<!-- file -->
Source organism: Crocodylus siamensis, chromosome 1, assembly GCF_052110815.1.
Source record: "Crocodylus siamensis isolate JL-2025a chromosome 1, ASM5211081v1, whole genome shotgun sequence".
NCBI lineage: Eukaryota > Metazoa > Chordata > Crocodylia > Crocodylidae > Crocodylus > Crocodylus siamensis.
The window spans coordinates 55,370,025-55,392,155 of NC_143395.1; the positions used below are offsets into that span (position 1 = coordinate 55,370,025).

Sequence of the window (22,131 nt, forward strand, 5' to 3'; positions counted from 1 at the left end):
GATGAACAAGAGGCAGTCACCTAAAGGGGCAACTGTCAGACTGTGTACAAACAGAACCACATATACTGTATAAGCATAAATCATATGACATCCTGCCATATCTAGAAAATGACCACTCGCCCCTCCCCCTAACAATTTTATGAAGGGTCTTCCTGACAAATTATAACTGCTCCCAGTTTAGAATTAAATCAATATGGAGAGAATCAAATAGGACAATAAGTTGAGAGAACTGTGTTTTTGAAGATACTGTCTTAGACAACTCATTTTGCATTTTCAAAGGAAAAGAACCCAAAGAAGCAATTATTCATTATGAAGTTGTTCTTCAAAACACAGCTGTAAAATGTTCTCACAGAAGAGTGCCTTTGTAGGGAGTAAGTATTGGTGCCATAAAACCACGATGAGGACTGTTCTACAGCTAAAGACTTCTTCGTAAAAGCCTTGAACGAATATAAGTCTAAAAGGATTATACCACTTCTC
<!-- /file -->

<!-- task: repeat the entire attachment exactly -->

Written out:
Source organism: Crocodylus siamensis, chromosome 1, assembly GCF_052110815.1.
Source record: "Crocodylus siamensis isolate JL-2025a chromosome 1, ASM5211081v1, whole genome shotgun sequence".
NCBI lineage: Eukaryota > Metazoa > Chordata > Crocodylia > Crocodylidae > Crocodylus > Crocodylus siamensis.
The window spans coordinates 55,370,025-55,392,155 of NC_143395.1; the positions used below are offsets into that span (position 1 = coordinate 55,370,025).

Sequence of the window (22,131 nt, forward strand, 5' to 3'; positions counted from 1 at the left end):
GATGAACAAGAGGCAGTCACCTAAAGGGGCAACTGTCAGACTGTGTACAAACAGAACCACATATACTGTATAAGCATAAATCATATGACATCCTGCCATATCTAGAAAATGACCACTCGCCCCTCCCCCTAACAATTTTATGAAGGGTCTTCCTGACAAATTATAACTGCTCCCAGTTTAGAATTAAATCAATATGGAGAGAATCAAATAGGACAATAAGTTGAGAGAACTGTGTTTTTGAAGATACTGTCTTAGACAACTCATTTTGCATTTTCAAAGGAAAAGAACCCAAAGAAGCAATTATTCATTATGAAGTTGTTCTTCAAAACACAGCTGTAAAATGTTCTCACAGAAGAGTGCCTTTGTAGGGAGTAAGTATTGGTGCCATAAAACCACGATGAGGACTGTTCTACAGCTAAAGACTTCTTCGTAAAAGCCTTGAACGAATATAAGTCTAAAAGGATTATACCACTTCTC